Chapter 5: Others in your family
Your partner or spouse
My wife and I were fighting before Dad died – about everything. It just didn’t feel right turning to her. My hockey buddies are my support. I’m surprised at how close we’ve become through all this.
Sue and my mom were like oil and water. But when Dad died, Mom actually turned to Sue for support. It’s like they started over. They saw each other differently and have been friends ever since. It’s brought us closer as a couple.
You may find that your partner or spouse is a source of support, patience, and understanding as you grieve. If this is not your experience, they may be feeling helpless and may not know how to support you. We sometimes expect those closest to us to know how we’re feeling and how to be there for us. Talking to your partner about what support you might need can be helpful. You may just want someone to listen without advising. You might just want to be held in silence or to go for a walk together.
Depending on the relationship that your partner had with your parent, they might also be experiencing deep grief. They may not be sharing their grief with you because they don’t want to add to your grief. They might feel they don’t have the same right to grieve.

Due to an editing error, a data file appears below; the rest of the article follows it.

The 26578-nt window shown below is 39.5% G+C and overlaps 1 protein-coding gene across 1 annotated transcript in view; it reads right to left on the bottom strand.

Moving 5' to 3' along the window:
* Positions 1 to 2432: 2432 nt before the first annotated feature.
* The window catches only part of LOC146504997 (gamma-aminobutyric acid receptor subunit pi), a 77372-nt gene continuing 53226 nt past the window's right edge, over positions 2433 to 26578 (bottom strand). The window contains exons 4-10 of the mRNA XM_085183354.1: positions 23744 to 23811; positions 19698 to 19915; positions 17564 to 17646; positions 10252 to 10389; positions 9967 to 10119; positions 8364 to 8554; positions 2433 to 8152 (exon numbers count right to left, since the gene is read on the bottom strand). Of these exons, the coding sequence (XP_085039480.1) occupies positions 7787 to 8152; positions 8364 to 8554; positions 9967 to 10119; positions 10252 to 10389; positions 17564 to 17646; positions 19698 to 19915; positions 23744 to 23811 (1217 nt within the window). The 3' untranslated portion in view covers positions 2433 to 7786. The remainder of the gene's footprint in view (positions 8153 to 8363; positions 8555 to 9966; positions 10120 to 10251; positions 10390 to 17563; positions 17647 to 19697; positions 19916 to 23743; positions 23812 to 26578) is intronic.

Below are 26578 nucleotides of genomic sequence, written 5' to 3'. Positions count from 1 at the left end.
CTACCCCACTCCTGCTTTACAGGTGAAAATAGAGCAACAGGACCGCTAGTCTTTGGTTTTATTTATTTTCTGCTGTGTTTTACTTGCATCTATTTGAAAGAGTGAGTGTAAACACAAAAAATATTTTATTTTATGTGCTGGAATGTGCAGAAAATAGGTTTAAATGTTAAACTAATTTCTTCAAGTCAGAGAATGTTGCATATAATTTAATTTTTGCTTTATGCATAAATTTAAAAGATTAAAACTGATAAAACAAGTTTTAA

Stress and grief can also intensify ongoing issues and conflicts in all relationships. If your relationship is strained and your partner can’t provide the support you need, it may be helpful to look to others who have been supportive in the past.
What may help
It can be healing for you and your partner to talk about your parent and what they meant to each of you.
Keep in mind that there will be times when each of you wants to talk about the loss and times when you want to focus on something else. Recognize that this timing may be different for each of you.
It’s okay to take breaks from your grief and to do something distracting. Try to maintain open and honest communication with each other about this and about ways you can support one another.
Many find it helpful to talk to an experienced grief counsellor or hear the experiences of others in a bereavement support group.